Thankfully, in rather sharp contrast to last year, 2015's gaming output has been jam-packed with phenomenal experience after phenomenal experience. Sure it took a while getting going, and it was over to Bloodborne and The Witcher 3 to keep things moving for the first half of the year, but once the rubber met the road, it was 2013 all over again. On the flip-side though, there are the games that completely missed the mark. Many failed in finding a home with consumers, and one - the hands-down worst game of the year by a considerable margin - abused an entire generation's love for its older instalments, simply to cash in on a half-baked new release. It's a harsh reality of developing games in today's ultra-glossy HD world, that the bar of quality is considerably higher for all involved, and when one person can code something as delightfully innovative as Undertale, or two guys can pull off Hotline Miami 2, you have to ask yourself just how the rest of these teams face-planted the dirt so hard.
12. Rainbow Six Siege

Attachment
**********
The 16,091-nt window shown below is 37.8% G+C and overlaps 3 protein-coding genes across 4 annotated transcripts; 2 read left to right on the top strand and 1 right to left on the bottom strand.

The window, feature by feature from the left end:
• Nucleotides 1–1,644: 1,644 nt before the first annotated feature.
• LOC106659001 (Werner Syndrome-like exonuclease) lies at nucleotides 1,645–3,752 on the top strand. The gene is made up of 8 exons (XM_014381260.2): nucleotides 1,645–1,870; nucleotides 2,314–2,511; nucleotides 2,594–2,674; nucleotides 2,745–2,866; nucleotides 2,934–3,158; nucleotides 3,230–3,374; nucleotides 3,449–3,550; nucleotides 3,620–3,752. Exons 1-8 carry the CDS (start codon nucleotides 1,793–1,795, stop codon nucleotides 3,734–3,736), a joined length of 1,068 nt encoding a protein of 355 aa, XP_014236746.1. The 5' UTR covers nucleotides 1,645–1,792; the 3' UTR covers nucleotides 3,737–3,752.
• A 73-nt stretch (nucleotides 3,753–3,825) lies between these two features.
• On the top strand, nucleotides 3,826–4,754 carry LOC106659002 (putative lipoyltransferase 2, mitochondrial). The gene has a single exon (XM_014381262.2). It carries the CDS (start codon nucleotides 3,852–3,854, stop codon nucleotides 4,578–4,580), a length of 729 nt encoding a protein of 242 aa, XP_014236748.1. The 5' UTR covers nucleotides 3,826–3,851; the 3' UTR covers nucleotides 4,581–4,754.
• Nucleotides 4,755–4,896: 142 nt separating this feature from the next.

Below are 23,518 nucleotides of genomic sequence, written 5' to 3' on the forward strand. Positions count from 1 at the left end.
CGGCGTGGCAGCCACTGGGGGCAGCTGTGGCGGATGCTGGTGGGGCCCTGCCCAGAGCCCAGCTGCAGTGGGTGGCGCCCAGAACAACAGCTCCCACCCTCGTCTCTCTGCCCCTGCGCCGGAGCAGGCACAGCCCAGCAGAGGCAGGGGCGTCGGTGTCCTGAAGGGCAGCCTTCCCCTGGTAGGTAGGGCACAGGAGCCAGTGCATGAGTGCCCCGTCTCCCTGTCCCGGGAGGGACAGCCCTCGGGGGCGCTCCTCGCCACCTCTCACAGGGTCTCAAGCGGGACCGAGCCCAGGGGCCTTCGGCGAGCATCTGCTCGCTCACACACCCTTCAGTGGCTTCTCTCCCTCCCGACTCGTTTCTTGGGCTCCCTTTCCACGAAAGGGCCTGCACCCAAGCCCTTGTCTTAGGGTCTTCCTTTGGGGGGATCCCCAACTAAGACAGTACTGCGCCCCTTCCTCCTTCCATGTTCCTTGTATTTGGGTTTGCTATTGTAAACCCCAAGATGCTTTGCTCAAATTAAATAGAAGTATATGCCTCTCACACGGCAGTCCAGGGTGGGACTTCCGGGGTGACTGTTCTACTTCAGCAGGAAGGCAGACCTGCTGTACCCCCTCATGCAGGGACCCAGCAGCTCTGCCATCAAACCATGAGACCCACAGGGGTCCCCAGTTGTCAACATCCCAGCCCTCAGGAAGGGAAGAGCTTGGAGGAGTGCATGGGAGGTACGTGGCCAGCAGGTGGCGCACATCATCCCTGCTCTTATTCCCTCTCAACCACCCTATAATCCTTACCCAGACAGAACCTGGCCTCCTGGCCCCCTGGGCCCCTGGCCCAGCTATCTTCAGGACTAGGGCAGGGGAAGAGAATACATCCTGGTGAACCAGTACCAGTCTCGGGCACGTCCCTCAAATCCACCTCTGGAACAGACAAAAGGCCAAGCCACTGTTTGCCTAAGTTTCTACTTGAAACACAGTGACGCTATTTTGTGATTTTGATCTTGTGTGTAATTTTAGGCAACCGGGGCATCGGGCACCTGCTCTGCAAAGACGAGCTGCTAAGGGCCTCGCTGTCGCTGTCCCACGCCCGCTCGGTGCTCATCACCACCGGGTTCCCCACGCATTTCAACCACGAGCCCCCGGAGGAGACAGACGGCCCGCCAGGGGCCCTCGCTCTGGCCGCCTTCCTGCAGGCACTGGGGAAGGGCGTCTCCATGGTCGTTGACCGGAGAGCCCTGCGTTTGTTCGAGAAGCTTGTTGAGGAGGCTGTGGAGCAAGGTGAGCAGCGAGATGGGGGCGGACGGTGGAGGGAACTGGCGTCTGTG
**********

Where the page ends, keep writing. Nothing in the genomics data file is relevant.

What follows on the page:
From that initial announcement through to launch day, it was one depressing announcement after another - and then we got hands-on with the retail code and realised Ubisoft had truly ballsed up yet another iconic franchise. How, you ask? By all but removing the single-player campaign, including a series of small areas in its place and riddling the whole thing with microtransactions. That's how. The truly awful thing is that people (mostly younger gamers, unaware of the time when we actually got full games at launch) will still cough up the dough to unlock better equipment, weapons and items. The majority of the unlocks can be gotten through earning 'Renown', but that fallback of "Well they're optional, so you don't have to" is the most asinine thing going. Having any progression in your game supplemented by something you can pay for and therefore fast-track, immediately cheapens any worth in terms of personal achievement. Overall, Siege lacks a level of graphical polish you'd expect from a titan of the industry like Ubisoft, and with gunplay as rote and phoned-in as the business model around it, this latest instalment is as forgettable as it is money-hungry.